All of these features are well-designed and easy to manage via the Deco app. Most importantly, they worked as intended in my trial. I wasn't able to do a thorough test of its antivirus' effectiveness, but when I tried accessing known bad websites, I did, instead, get a warning that the sites are blocked. The feature, which doesn't incur extra cost, is powered by Trend Micro, so generally it's safe to say that it's as effective as Trend Micro's antivirus software.
The M5 is not the first Wi-Fi system with built-in protection; the-- which costs $299 for a set of two units -- also has a similar feature powered by AVG.
No back-haul band
Unlike the Ally, the M5 doesn't have a dedicated band for backhaul, the job of connecting its units together wirelessly. For this reason, in my testing, the system clearly suffered from signal loss, meaning devices connected to the satellite units have a net connection speed more than 50 percent slower than those connected directly to the main router units.
The good news is that the M5 allows you to link the units together using network cables, which will eliminate signal loss completely. TP-Link says you can connect up to 10 M5 units together and can even connect some of them via network cables and the rest wirelessly.
Great range, reliable performance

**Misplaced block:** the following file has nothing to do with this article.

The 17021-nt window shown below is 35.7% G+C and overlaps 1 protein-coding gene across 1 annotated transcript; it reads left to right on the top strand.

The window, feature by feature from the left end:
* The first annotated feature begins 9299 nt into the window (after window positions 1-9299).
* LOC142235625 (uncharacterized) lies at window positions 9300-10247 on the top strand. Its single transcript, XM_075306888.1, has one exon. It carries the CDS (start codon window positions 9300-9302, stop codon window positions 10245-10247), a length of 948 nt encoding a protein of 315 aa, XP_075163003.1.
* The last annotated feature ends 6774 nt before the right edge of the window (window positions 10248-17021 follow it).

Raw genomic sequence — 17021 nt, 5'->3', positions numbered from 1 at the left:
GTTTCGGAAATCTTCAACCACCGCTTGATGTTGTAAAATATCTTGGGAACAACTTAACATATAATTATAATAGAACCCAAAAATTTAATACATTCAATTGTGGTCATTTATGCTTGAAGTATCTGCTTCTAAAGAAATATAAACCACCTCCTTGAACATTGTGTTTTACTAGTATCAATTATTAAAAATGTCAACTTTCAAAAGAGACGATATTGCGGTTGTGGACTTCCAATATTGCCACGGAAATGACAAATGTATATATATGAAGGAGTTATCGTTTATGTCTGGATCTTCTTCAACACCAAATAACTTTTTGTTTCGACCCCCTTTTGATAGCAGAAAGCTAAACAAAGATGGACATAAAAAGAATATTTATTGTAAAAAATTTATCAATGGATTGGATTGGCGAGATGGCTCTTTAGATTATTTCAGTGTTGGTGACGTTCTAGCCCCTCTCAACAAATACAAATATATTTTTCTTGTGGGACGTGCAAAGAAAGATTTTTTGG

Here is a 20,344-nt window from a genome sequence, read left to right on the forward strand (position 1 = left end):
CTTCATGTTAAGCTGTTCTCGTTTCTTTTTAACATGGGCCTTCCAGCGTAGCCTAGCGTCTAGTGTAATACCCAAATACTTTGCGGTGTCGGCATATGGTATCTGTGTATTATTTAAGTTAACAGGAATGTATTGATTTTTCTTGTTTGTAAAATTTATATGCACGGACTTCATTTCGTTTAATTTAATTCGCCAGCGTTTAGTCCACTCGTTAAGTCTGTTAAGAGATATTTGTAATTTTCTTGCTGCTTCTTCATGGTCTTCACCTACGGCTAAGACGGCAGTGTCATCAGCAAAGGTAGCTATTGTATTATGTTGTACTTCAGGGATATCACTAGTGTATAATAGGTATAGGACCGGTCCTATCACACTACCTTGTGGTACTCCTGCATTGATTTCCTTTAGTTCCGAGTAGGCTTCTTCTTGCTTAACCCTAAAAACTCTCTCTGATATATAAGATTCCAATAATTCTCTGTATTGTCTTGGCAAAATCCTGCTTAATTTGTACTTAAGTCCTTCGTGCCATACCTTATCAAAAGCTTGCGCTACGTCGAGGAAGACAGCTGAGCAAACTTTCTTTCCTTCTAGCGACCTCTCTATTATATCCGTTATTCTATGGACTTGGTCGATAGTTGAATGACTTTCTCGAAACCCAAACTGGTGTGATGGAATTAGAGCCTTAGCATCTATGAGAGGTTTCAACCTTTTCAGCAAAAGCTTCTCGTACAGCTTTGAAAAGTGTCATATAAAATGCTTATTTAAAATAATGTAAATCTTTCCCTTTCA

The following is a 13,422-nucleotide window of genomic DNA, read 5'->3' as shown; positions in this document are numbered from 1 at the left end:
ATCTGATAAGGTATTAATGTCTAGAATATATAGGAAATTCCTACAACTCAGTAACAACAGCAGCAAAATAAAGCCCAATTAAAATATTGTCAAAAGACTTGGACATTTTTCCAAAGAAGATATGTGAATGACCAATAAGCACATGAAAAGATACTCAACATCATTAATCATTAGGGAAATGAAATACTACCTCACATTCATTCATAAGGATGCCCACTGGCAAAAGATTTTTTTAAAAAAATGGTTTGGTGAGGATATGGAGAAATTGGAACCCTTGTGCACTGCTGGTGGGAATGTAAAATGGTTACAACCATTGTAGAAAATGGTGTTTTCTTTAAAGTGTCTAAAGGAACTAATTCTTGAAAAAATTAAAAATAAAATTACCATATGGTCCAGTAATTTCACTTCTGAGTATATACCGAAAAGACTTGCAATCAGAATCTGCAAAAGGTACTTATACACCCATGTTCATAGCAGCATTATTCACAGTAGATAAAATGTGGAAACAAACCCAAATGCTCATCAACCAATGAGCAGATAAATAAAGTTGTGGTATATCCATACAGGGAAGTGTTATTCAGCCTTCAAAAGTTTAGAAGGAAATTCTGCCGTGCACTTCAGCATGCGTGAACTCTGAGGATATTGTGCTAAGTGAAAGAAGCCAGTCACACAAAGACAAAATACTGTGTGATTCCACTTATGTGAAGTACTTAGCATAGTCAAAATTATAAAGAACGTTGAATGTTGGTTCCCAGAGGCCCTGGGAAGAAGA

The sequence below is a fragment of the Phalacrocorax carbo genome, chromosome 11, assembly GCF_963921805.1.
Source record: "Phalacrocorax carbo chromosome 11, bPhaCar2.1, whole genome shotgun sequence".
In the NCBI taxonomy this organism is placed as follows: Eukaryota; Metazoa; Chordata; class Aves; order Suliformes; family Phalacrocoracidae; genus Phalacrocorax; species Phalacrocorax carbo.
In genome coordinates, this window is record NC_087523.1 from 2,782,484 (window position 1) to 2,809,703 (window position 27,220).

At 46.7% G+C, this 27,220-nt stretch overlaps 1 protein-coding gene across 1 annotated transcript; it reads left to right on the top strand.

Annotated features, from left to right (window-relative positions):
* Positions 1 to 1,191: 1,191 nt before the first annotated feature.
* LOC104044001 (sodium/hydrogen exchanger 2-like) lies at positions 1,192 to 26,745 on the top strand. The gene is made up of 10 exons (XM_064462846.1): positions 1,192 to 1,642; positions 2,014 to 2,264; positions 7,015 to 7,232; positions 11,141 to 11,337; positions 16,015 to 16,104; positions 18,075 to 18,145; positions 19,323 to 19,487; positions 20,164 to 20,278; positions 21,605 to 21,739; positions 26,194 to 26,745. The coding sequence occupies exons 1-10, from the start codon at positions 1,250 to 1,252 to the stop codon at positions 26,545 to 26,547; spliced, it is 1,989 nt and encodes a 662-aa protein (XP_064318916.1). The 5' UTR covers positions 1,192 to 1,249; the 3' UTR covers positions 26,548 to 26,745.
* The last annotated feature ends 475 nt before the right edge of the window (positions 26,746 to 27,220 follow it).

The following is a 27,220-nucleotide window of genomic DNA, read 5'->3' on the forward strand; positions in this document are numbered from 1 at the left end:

I tested the M5 over a week and it delivered reliable Wi-Fi with similar performance to other dual-band systems like the Google Wifi or the Eero. And even with the signal loss, its Wi-Fi speed was still faster than most residential broadband connections.
It has excellent Wi-Fi coverage, too. I was able make it cover some 4,000 square feet of residential setting with a sustained Wi-Fi speed of more than 100Mbps. Like all systems, you can adjust the Wi-Fi coverage by placing the units at different distances from one another. However, keep in mind that large Wi-Fi coverage always means slower Wi-Fi speed, so pick a balance that you're comfortable with.
Should I get it?
If you already have a Wi-Fi system, the M5 doesn't have enough to qualify as an upgrade, unless you really want the antivirus feature. However, if you're using a single router and having problems getting Wi-Fi everywhere, you should definitely consider replacing it with the M5. TP-Link told me that comes June, it will update the M5 with the access point mode, allowing it to work seamlessly with an existing router. That said, if you're using a modem/combo device, maybe wait a month or two before getting your own. And by then, chances are there will be even more options on the market.